for the sake of=because of?

Lucy 234

Senior Member
Korean
"Hello, everyone,
Does "for the sake of" equal to "because of" in the following sentence. Thank you!
"For the sake of her daughter’s inability to bear a child, She looked everywhere for doctors, but ended up in failure."
(Note: This is a sentence I wrote myself.)
 
  • Barque

    Senior Member
    Tamil
    It's an inappropriate use of "For the sake of", though it's clear that the intended meaning is "Because of".

    If you want to use that expression, I suggest something like: She tried hard to find a suitable doctor for her daughter's sake...

    "For [something]'s sake" usually means "For the benefit of [something]" while "For the sake of [something]" usually means "For the purpose of [something]" or "To achieve [something]". (This may not be a rule however.)
     

    Lucy 234

    Senior Member
    Korean
    But I find the following sentences in the cambridge dictionary:
    Let's not disagree for the sake of (= because of) a few dollars.
    Let's say, just for the sake of argument/for argument's sake (= for the purposeof this discussion), that prices rise by three percent this year.
    You're only arguing for the sake of arguing (= because you like arguing).

    So I am still a bit confused?
    [Successive posts merged to prevent 'bumping'. DonnyB - moderator]
     
    Last edited by a moderator:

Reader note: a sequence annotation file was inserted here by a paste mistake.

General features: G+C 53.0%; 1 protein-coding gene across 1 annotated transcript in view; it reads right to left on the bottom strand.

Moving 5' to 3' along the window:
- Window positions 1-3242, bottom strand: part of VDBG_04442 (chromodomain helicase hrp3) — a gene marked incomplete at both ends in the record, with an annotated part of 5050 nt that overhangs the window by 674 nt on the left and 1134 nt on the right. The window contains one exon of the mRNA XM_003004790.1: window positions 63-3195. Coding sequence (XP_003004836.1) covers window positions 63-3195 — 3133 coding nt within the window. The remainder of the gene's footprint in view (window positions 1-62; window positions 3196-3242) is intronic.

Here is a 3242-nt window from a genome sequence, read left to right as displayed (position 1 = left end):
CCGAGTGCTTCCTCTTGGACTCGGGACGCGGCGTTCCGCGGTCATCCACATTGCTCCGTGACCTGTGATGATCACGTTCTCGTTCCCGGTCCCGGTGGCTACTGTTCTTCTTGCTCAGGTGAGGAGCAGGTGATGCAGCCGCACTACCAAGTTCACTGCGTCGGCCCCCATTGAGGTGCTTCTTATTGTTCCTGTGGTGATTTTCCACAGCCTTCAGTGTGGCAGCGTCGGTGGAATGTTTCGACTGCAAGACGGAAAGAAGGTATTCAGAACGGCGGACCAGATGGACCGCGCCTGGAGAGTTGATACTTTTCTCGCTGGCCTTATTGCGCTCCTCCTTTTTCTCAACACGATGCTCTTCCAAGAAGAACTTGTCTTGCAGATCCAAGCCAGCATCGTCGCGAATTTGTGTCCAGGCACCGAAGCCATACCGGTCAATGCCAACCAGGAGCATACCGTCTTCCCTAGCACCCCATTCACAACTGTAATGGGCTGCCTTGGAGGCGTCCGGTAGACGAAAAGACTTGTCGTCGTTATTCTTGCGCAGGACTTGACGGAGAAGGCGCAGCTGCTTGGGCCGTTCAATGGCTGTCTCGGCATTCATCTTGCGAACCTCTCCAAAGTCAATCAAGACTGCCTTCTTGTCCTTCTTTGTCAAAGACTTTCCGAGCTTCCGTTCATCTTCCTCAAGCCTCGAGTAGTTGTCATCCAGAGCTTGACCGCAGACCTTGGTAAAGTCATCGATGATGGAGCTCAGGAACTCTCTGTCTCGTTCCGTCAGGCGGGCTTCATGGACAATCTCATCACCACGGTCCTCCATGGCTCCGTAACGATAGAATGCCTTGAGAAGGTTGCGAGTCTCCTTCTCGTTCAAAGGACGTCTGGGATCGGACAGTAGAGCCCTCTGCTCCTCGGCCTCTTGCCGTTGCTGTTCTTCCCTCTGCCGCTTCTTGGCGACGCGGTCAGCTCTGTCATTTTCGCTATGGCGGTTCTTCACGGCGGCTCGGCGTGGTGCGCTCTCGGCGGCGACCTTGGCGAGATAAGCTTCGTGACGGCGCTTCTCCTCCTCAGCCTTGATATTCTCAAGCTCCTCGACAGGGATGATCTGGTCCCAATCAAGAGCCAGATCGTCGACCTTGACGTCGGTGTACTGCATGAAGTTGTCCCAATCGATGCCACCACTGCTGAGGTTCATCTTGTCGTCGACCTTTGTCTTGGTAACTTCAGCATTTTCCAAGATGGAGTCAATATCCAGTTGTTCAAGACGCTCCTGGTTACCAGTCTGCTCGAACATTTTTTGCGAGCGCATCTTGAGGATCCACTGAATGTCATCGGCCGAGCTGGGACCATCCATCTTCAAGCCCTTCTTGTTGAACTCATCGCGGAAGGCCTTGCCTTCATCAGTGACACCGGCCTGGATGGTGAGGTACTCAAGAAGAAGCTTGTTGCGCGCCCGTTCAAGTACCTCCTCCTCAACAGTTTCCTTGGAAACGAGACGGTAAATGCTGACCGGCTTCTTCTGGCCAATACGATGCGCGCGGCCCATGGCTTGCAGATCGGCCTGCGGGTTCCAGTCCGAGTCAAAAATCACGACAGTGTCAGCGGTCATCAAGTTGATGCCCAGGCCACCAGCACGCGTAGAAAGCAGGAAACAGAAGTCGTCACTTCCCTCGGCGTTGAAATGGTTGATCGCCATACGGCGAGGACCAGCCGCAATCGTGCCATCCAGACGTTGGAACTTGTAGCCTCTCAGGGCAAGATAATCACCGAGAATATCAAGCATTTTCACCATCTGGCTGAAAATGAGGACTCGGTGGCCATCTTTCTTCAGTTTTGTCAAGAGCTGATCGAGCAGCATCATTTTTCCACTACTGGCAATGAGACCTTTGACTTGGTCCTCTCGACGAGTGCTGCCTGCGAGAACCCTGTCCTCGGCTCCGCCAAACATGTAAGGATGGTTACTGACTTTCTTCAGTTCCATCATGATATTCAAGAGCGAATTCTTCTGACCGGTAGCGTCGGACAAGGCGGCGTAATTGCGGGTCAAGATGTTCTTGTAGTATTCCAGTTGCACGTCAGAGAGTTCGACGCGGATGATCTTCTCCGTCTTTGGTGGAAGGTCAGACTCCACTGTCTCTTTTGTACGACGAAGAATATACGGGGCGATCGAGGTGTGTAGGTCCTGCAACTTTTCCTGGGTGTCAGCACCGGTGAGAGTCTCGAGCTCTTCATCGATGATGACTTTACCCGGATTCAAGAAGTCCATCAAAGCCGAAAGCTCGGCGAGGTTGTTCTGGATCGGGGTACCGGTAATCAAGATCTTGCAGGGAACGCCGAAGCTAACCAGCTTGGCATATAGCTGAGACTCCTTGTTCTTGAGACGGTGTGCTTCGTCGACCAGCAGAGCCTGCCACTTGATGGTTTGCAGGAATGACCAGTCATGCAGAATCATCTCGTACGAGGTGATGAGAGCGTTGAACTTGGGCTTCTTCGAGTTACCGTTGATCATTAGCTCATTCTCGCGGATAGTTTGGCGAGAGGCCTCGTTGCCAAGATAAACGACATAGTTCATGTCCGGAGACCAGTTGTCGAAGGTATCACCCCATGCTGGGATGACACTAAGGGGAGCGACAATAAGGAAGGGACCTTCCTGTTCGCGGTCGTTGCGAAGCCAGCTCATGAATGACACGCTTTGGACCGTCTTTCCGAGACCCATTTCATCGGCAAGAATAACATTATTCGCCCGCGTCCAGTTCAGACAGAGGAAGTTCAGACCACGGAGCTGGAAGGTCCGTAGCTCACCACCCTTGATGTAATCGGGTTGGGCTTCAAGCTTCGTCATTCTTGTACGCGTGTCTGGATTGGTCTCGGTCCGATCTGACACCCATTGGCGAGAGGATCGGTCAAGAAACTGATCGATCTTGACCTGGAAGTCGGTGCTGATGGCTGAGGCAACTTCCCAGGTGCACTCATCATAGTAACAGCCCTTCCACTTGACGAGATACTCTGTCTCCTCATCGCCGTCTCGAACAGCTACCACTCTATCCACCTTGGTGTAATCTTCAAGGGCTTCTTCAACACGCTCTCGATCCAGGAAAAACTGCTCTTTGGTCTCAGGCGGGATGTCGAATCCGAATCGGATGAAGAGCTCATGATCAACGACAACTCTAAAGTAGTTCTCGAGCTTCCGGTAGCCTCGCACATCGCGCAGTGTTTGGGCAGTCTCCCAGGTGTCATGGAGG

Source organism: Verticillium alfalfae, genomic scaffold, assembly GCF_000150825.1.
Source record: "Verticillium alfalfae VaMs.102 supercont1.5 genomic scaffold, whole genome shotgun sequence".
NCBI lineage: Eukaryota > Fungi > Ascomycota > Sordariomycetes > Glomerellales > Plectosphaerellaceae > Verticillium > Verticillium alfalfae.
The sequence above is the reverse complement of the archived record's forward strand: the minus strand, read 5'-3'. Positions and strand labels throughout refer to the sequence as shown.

Barque

    Senior Member
    Tamil
    Let's not disagree for the sake of (= because of) a few dollars.
    "Because of" here doesn't mean that the few dollars directly led to the disagreement, the way that a daughter's medical condition might lead to her mother looking around for doctors.

    In your original sentence, there is a clear cause-and-effect relationship. A woman's daughter had a certain medical condition (cause). This led to the woman looking around for doctors (effect). "For the sake of" isn't used in such sentences.

    In the sentence Let's not disagree for the sake of a few dollars, there is no such cause-and-effect. This sentence means:
    Let's not disagree over a few dollars.
    Let's not disagree just because one of us is willing to spend a few dollars more while the other isn't.

    "For the sake of" does mean "because of" in this sentence but in this sentence, "because of" is to be interpreted as "in connection with" or "on the basis of".
     
    Last edited:
    < Previous | Next >
    Top